Emirates needs to boost flight attendant numbers by a third to 16,000 during the year through March as it adds five double- deck, 517-seat A380s, for a total of 20. Ads on Facebook, the No. 1 social website, may follow as the Dubai-based company seeks English-speaking, tech-savvy recruits aged from 21 to 30.
With Qatar Airways and Abu Dhabi’s Etihad also adding staff, Emirates aims to leverage its status as long-haul market leader to become employer of choice among would-be cabin crew, akin to Apple in computing and Nike in sporting goods, advertising manager Sardar Khan said in an interview.
“We’ve growing rapidly and that presents a massive hiring challenge,” Khan said. “Apple and Nike are aspirational brands and we like to think of ourselves as in that league. Your friends are going to think, wow, you’re working for them?”
Apple rose three places to 17th in last year’s 100-company Best Global Brands ranking from Interbrand, posting the biggest gain in recognition, while Nike advanced one spot to 25th.
The maker of the iPhone also came 18th in a 2010 ranking of the 50 most attractive employers from recruitment-branding consultant Universum. Coca-Cola and Google were placed top of the two surveys, while airlines were absent from both.
Like other Gulf sheikdoms, Dubai is heavily reliant on foreign workers, who make up 90 percent of the 1.97 million- strong population.
“I certainly don’t think you’d have much in the way of UAE nationals,” said John Strickland, an aviation analyst at JLS Consulting Ltd. in London. “A flight I went on to Dubai in 2010 had British, Malaysians and Brazilians in the crew. Emirates offers a reasonable package. In terms of salary it’s always said levels are lower than in Europe, but then there’s less tax.”
Emirates flight attendants start on a basic annual salary of about AED47,000 ($12,800), plus hourly flying pay, a fixed monthly cash sum based on their role and competencies, free housing and transport, and an annual payment from a profit- sharing plan. At British Airways the starting salary is about £15,000 ($25,000) a year, before supplementary sums.
The 30-second Emirates ad on Spotify prompts listeners to think of the best reasons to move to Dubai, before listing key attractions including its “cosmopolitan” nature, sunny climate and “superb restaurants and sports and leisure facilities.”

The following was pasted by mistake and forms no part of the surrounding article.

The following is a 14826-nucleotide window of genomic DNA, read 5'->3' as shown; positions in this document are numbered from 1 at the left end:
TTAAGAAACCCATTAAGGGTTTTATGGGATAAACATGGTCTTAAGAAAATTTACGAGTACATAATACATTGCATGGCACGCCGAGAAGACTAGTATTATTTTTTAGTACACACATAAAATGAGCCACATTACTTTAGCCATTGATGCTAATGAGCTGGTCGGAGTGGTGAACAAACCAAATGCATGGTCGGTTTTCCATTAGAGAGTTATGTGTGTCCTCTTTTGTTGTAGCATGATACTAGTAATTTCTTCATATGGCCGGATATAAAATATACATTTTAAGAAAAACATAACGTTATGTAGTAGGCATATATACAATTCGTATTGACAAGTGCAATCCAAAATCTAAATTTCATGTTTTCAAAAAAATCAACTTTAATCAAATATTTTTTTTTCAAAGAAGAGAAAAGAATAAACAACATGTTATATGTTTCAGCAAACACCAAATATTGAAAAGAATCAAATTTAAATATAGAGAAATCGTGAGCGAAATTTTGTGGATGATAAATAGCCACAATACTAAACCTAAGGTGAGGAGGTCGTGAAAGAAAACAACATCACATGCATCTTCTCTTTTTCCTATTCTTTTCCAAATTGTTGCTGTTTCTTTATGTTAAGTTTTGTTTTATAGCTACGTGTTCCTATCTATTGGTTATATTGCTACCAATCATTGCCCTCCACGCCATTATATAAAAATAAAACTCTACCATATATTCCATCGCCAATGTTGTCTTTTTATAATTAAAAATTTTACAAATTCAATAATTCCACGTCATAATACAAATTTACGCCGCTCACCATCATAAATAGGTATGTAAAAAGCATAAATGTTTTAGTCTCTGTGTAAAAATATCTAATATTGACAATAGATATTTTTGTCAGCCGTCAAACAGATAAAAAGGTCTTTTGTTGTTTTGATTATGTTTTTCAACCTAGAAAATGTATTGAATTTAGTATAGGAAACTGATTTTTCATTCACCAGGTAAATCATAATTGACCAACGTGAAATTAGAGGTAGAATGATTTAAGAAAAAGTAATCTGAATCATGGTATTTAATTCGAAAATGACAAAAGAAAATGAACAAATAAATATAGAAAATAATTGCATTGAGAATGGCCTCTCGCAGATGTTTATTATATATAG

Founded in Sweden and based in London, Spotify offers access to 15 million songs and claims 10 million users in seven countries in Europe, where it’s the No. 2 digital-music platform after Apple’s iTunes, according to the International Federation of the Phonographic Industry. It debuted in the US last month.
“Spotify has the x-factor in that it’s perceived as a dynamic brand with a product that’s regarded as best of breed,” said Mark Mulligan, an independent new media and music analyst in London, adding that the company is luring major advertisers after establishing the validity of a model that, while online, initially “looked and felt pretty much like radio.”
Emirates hasn’t given up more traditional hiring methods and will hold 77 recruitment fairs through Nov. 5, almost two per day, in countries as far apart as the Armenia, Paraguay, New Zealand and the U.K. English is the only linguistic prerequisite, though the carrier employs 130 nationalities speaking 80 languages.
Crew must also be educated to at least high-school level, be able to stretch 2.12 meters on tiptoe to reach emergency gear, and have “a positive attitude with the natural ability to provide excellent service working within a team environment, dealing with people from all cultures.”
Online ad budgets are forecast to total $132.1bn by 2015, almost double last year’s $68.1bn, and to comprise 22 percent of total media spending, according to eMarketer, a New York-based digital media and marketing research firm.
“For Emirates, as a public-facing brand, being seen to experiment with these platforms is an intelligent move because it shows that they are willing to understand and connect with people on the topics they’re interested in and in the places where they spend time,” said Tim Callington, head of digital and social media at public relations firm Edelman.
Emirates has orders for 90 superjumbos with 45,000 seats and a list price of $34bn. Each A380 needs 26 staff: four pilots, 20 flight attendants and two washroom workers who tend to premium shower cubicles. Its Boeing Co. 777s require 16 crew.
The Arab carrier is building the fleet to establish Dubai as an inter-continental hub and win passengers from Air France- KLM Group, British Airways and Deutsche Lufthansa while fending off Qatar Air and Etihad. It will resist cutting flights as oil prices threaten the profitability of some destinations and instead aims to stir up demand with cheaper tickets, President Tim Clark said in an interview on June 20.
Qatar Air, the second-biggest Middle Eastern airline, has 91 jetliners in its fleet, 56 of them widebodies, with 172 on order, of which 160 are twin-aisle. Including retirements, it may operate 190 planes by 2020, 60 more than previously envisaged, CEO Akbar al Baker said in a June interview.
Etihad, the regional No. 3, is pursuing a less expansive growth plan, according to CEO James Hogan. The carrier has 57 wide-body planes, with 103 jets due for delivery in the coming decade, including 10 A380s, 25 Airbus A350s and 35 Boeing 787s.
Foster the most positive public image, though, and Emirates will succeed in fending off rivals to recruit the cream of the cabin-crew crop, according to advertising chief Khan.
“You want to be the brand that’s on tip of people’s tongues, that your neighbours are going to recommend,” he said.